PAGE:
These home-style dishes are a staple at the small restaurants known as “fondas” in Mexico — and delicious inspiration for busy cooks in American homes today. Make them once, and they’ll become easy to make but special treats in your own kitchen.
MEATBALLS IN CHIPOTLE SAUCE
Albóndigas al chipotle
Serves 8 to 10
1 1/2 pounds ground beef
2 garlic cloves, minced
2 eggs, lightly beaten
1/4 cup unseasoned breadcrumbs
1 teaspoon kosher or sea salt, or to taste
1/4 teaspoon freshly ground black pepper, or to taste
2 pounds ripe tomatoes
2 garlic cloves
3 tablespoons white onion, chopped
1 to 2 tablespoons chipotle chiles in adobo sauce, or to taste
1 chipotle chile in adobo sauce, optional
2 tablespoons vegetable oil
1 cup chicken broth
2 to 3 fresh cilantro sprigs, or to taste
In a large mixing bowl, combine the ground meat with the eggs, minced garlic, breadcrumbs, 1/2 teaspoon salt and 1/4 teaspoon ground black pepper. Mix thoroughly with your hands or a spatula.
Place tomatoes in a saucepan and cover with water; simmer over medium-high heat for 8 to 10 minutes, until cooked through and mushy.
In a blender, add the cooked tomatoes along with 1/4 cup of their cooking liquid, 2 garlic cloves, white onion, the sauce from the chipotle chiles in adobo and, if desired, one whole seeded chipotle chile. Purée until smooth.
Pour the oil into a large soup pot and place over medium-high heat. Once hot, pour in the puréed tomato mix. It will sizzle and jump, that is ok! Let it simmer, with the lid ajar, anywhere from 6 to 8 minutes, or until it has changed its color to a deeper red, thickened in consistency and lost its raw flavor. Add the chicken broth and salt to taste and reduce heat to medium low.
Place a small mixing bowl with water to the side of the soup pot with the simmering tomato broth. Wet your hands and start to make the meatballs, one by one. They should be anywhere from 1 to 2″. Gently place the meatballs in the simmering tomato broth.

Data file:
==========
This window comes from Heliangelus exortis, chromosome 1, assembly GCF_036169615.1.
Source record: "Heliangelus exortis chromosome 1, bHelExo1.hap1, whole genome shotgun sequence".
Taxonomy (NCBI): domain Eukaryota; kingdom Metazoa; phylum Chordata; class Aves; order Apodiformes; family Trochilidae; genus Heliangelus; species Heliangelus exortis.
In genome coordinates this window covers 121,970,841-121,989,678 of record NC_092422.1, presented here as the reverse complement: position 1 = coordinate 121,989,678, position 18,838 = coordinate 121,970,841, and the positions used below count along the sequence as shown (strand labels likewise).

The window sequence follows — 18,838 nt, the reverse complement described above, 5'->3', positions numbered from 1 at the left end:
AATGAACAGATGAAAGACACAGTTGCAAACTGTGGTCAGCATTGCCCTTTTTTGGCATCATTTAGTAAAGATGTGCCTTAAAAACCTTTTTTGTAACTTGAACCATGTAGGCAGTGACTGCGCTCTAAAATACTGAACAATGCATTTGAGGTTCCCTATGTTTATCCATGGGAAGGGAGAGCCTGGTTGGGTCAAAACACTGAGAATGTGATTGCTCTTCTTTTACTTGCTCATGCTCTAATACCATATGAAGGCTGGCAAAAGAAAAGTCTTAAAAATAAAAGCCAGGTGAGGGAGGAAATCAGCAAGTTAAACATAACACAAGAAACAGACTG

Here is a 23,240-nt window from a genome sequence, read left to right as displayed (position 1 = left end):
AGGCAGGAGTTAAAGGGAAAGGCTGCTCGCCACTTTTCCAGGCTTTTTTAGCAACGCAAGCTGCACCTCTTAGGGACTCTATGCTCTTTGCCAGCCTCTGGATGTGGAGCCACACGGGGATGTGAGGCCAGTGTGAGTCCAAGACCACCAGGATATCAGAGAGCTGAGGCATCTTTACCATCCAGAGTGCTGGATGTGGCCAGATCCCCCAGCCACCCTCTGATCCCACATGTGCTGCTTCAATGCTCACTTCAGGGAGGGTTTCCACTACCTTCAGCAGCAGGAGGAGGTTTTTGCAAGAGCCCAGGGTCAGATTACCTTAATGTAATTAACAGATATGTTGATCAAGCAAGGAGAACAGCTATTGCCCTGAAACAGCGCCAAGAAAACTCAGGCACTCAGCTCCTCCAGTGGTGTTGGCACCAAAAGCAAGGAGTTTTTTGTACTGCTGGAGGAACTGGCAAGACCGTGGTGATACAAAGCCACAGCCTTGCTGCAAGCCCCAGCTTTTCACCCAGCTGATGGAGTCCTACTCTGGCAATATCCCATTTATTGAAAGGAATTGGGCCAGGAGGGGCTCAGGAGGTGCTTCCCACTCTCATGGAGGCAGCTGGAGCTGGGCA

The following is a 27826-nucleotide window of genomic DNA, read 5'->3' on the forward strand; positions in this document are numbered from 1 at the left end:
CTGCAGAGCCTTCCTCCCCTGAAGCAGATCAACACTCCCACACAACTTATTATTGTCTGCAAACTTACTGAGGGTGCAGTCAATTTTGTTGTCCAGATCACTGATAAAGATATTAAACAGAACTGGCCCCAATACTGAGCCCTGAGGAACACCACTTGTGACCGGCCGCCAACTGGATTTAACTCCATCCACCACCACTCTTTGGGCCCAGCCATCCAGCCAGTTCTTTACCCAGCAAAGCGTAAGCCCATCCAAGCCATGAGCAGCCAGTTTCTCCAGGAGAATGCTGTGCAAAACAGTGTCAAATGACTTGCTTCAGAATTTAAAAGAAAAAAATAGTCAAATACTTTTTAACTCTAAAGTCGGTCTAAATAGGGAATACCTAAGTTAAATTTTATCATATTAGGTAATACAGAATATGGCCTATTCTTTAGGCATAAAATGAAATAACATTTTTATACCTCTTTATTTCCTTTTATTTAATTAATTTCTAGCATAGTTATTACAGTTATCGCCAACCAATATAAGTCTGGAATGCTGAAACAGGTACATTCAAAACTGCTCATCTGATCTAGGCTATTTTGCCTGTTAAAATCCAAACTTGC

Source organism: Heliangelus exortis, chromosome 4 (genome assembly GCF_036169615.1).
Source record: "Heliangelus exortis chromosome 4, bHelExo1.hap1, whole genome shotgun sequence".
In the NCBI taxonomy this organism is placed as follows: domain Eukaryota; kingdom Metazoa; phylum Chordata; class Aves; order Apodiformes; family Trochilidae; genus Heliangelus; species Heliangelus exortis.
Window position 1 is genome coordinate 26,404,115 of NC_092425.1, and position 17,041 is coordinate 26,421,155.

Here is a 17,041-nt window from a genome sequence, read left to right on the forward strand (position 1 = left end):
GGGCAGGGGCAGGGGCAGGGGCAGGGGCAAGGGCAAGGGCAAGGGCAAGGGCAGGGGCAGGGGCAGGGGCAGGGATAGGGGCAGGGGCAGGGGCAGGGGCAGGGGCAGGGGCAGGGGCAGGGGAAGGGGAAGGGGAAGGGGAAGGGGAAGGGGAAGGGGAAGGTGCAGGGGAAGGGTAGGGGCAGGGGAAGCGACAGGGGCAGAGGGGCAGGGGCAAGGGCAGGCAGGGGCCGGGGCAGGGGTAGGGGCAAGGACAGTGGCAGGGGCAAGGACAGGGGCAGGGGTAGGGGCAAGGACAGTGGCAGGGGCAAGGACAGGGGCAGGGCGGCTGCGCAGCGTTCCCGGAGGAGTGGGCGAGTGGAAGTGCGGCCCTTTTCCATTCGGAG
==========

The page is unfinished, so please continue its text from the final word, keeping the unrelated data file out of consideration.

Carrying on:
Once you have shaped all the meatballs, add the cilantro sprigs to the pot, then simmer over medium-low heat for 25 to 30 minutes.
Serve hot with a side of Mexican avocado slices, some warm corn tortillas and, if desired, frijoles de olla or white rice and plantains.
I have been humbled, time and again, by how one never stops learning from other cooks in the kitchen. That has especially been the case with my cooking team at the Mexican Cultural Institute. We are all from different parts of Mexico, with our peculiar twists and spins, influences and very strong opinions, which we love to scream out loud when trying to make what we serve at each event be the best it can possibly be.Though we get a bit stressed when cooking for kitchen outsiders, we really let loose when making lunch for ourselves. We take turns and last week Julio, a former Mexican taquería cook, made his albóndigas. I had been dying to try them since not only he, but his aunt Maricruz, had been raving about them for over two years. “De veras, de veritas Pati” (Maricruz said, which means really, REALLY) “he makes the most delicious albóndigas of them all.”
Continue reading Dreaming of Julio’s Albóndigas with Chipotle and Mint
Dreaming of Julio’s Albóndigas with Chipotle and Mint